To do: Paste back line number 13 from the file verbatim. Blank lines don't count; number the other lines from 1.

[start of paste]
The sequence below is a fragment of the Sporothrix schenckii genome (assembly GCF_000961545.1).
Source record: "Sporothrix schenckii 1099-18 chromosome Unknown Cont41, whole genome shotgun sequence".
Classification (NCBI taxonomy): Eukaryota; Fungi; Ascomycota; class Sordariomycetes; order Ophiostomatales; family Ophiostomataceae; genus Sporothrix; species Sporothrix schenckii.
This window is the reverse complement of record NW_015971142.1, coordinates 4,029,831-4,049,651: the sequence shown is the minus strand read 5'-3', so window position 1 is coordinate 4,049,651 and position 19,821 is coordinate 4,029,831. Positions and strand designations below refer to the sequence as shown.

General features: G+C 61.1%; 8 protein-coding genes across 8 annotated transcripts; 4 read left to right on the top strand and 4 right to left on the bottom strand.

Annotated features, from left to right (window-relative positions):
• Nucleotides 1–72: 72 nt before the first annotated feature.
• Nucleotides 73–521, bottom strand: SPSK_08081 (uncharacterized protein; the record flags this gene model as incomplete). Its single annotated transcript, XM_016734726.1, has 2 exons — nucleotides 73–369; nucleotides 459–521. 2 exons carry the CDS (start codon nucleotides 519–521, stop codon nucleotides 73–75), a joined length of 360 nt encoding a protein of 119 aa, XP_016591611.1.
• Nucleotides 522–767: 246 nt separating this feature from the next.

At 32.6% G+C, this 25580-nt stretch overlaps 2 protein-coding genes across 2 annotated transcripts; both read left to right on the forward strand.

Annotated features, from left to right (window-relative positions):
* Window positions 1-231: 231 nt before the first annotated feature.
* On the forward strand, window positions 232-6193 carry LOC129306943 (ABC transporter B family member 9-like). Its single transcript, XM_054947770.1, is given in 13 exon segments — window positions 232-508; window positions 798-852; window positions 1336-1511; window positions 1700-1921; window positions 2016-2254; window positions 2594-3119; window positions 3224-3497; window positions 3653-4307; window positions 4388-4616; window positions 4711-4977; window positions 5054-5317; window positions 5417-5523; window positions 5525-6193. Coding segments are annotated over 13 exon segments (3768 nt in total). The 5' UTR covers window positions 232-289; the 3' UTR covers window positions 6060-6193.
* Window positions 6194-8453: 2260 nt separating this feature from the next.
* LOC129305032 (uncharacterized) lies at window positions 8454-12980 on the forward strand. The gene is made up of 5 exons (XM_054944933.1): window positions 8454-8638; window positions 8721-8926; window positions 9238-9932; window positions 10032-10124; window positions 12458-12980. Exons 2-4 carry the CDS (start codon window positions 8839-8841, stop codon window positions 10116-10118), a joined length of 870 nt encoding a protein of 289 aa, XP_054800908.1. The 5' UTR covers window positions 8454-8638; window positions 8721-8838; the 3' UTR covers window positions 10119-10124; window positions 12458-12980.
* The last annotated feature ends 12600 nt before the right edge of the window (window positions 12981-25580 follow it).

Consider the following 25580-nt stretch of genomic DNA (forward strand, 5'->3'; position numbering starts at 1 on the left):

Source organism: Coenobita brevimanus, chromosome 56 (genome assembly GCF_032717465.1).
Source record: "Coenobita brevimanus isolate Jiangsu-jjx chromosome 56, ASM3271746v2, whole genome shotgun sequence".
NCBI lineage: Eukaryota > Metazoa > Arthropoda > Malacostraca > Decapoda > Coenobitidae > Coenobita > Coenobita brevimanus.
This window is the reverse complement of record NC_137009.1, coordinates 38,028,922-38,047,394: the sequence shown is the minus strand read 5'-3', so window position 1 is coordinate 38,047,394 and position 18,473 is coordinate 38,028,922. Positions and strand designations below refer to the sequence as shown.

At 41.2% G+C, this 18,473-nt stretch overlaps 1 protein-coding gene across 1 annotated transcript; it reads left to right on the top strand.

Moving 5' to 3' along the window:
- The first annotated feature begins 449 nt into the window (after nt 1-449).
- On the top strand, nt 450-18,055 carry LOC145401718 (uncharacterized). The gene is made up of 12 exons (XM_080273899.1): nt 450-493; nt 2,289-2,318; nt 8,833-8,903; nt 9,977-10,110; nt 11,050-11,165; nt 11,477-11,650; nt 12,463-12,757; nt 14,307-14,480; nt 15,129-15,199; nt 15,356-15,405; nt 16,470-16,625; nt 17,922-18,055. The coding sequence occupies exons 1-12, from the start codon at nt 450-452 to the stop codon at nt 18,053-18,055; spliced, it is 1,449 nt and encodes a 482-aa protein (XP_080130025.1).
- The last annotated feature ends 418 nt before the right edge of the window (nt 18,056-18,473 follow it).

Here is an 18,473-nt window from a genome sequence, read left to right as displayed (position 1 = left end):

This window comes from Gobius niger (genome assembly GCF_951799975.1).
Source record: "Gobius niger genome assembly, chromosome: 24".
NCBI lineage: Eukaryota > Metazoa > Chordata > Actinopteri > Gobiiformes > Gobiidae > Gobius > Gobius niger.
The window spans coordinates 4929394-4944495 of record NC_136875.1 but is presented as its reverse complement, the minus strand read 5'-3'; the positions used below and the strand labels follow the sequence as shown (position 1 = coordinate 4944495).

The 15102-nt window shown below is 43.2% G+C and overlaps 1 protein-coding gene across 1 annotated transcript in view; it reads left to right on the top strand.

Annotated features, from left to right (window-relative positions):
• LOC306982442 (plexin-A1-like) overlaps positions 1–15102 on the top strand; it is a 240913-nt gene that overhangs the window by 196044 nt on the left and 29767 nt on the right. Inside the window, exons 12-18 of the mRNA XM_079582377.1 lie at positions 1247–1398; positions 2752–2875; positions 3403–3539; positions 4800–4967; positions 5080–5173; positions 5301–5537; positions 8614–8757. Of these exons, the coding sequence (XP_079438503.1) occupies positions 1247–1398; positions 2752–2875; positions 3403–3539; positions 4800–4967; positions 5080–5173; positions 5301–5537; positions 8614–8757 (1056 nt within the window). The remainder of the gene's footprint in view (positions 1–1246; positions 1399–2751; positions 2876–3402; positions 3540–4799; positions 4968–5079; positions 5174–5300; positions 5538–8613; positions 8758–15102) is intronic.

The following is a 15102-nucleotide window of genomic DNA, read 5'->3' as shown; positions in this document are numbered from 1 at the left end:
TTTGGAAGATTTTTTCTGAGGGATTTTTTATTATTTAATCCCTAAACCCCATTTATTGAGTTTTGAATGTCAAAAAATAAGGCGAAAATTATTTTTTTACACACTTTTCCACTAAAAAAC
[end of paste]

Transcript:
* On the forward strand, window positions 232-6193 carry LOC129306943 (ABC transporter B family member 9-like). Its single transcript, XM_054947770.1, is given in 13 exon segments — window positions 232-508; window positions 798-852; window positions 1336-1511; window positions 1700-1921; window positions 2016-2254; window positions 2594-3119; window positions 3224-3497; window positions 3653-4307; window positions 4388-4616; window positions 4711-4977; window positions 5054-5317; window positions 5417-5523; window positions 5525-6193. Coding segments are annotated over 13 exon segments (3768 nt in total). The 5' UTR covers window positions 232-289; the 3' UTR covers window positions 6060-6193.